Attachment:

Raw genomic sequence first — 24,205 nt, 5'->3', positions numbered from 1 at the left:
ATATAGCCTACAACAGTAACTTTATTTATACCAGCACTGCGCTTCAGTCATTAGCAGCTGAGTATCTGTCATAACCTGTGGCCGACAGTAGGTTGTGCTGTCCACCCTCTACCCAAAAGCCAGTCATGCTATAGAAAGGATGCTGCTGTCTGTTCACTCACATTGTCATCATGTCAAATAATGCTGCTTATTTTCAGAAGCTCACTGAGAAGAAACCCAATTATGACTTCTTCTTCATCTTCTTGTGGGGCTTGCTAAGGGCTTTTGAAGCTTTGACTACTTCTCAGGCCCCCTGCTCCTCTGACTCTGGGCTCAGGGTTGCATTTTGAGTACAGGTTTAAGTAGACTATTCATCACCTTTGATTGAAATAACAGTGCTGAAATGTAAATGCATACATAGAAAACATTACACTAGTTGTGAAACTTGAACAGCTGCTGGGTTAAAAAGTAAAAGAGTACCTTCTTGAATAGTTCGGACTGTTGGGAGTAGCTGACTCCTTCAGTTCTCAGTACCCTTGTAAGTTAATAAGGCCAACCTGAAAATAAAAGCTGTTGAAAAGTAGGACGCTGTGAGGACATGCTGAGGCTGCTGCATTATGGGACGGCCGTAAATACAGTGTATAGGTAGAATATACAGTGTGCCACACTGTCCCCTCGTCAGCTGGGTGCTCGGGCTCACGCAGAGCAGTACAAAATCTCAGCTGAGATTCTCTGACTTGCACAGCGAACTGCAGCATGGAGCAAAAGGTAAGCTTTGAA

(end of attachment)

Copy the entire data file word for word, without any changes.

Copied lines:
Raw genomic sequence first — 24,205 nt, 5'->3', positions numbered from 1 at the left:
ATATAGCCTACAACAGTAACTTTATTTATACCAGCACTGCGCTTCAGTCATTAGCAGCTGAGTATCTGTCATAACCTGTGGCCGACAGTAGGTTGTGCTGTCCACCCTCTACCCAAAAGCCAGTCATGCTATAGAAAGGATGCTGCTGTCTGTTCACTCACATTGTCATCATGTCAAATAATGCTGCTTATTTTCAGAAGCTCACTGAGAAGAAACCCAATTATGACTTCTTCTTCATCTTCTTGTGGGGCTTGCTAAGGGCTTTTGAAGCTTTGACTACTTCTCAGGCCCCCTGCTCCTCTGACTCTGGGCTCAGGGTTGCATTTTGAGTACAGGTTTAAGTAGACTATTCATCACCTTTGATTGAAATAACAGTGCTGAAATGTAAATGCATACATAGAAAACATTACACTAGTTGTGAAACTTGAACAGCTGCTGGGTTAAAAAGTAAAAGAGTACCTTCTTGAATAGTTCGGACTGTTGGGAGTAGCTGACTCCTTCAGTTCTCAGTACCCTTGTAAGTTAATAAGGCCAACCTGAAAATAAAAGCTGTTGAAAAGTAGGACGCTGTGAGGACATGCTGAGGCTGCTGCATTATGGGACGGCCGTAAATACAGTGTATAGGTAGAATATACAGTGTGCCACACTGTCCCCTCGTCAGCTGGGTGCTCGGGCTCACGCAGAGCAGTACAAAATCTCAGCTGAGATTCTCTGACTTGCACAGCGAACTGCAGCATGGAGCAAAAGGTAAGCTTTGAA